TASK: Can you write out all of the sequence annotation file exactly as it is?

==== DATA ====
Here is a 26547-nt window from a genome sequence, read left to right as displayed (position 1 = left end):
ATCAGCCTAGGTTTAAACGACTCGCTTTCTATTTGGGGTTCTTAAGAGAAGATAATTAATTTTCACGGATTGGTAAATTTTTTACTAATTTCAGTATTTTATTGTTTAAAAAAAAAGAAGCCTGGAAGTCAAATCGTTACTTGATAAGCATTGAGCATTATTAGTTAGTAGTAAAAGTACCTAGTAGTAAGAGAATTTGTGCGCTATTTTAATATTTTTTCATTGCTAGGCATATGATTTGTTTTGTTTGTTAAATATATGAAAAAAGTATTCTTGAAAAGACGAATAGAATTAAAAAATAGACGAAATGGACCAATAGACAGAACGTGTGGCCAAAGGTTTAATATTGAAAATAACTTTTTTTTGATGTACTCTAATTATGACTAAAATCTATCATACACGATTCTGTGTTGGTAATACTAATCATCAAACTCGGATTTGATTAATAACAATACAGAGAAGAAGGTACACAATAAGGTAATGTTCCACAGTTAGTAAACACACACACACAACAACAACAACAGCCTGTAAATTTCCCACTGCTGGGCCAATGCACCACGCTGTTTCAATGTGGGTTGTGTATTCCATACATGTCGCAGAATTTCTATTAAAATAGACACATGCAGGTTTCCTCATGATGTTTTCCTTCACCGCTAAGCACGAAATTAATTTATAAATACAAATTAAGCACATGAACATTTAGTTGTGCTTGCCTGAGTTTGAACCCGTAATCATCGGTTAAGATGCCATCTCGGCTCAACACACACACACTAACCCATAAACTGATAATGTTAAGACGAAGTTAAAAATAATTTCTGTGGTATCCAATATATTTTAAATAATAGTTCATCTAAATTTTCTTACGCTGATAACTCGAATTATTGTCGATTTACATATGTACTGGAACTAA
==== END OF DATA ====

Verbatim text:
Here is a 26547-nt window from a genome sequence, read left to right as displayed (position 1 = left end):
ATCAGCCTAGGTTTAAACGACTCGCTTTCTATTTGGGGTTCTTAAGAGAAGATAATTAATTTTCACGGATTGGTAAATTTTTTACTAATTTCAGTATTTTATTGTTTAAAAAAAAAGAAGCCTGGAAGTCAAATCGTTACTTGATAAGCATTGAGCATTATTAGTTAGTAGTAAAAGTACCTAGTAGTAAGAGAATTTGTGCGCTATTTTAATATTTTTTCATTGCTAGGCATATGATTTGTTTTGTTTGTTAAATATATGAAAAAAGTATTCTTGAAAAGACGAATAGAATTAAAAAATAGACGAAATGGACCAATAGACAGAACGTGTGGCCAAAGGTTTAATATTGAAAATAACTTTTTTTTGATGTACTCTAATTATGACTAAAATCTATCATACACGATTCTGTGTTGGTAATACTAATCATCAAACTCGGATTTGATTAATAACAATACAGAGAAGAAGGTACACAATAAGGTAATGTTCCACAGTTAGTAAACACACACACACAACAACAACAACAGCCTGTAAATTTCCCACTGCTGGGCCAATGCACCACGCTGTTTCAATGTGGGTTGTGTATTCCATACATGTCGCAGAATTTCTATTAAAATAGACACATGCAGGTTTCCTCATGATGTTTTCCTTCACCGCTAAGCACGAAATTAATTTATAAATACAAATTAAGCACATGAACATTTAGTTGTGCTTGCCTGAGTTTGAACCCGTAATCATCGGTTAAGATGCCATCTCGGCTCAACACACACACACTAACCCATAAACTGATAATGTTAAGACGAAGTTAAAAATAATTTCTGTGGTATCCAATATATTTTAAATAATAGTTCATCTAAATTTTCTTACGCTGATAACTCGAATTATTGTCGATTTACATATGTACTGGAACTAA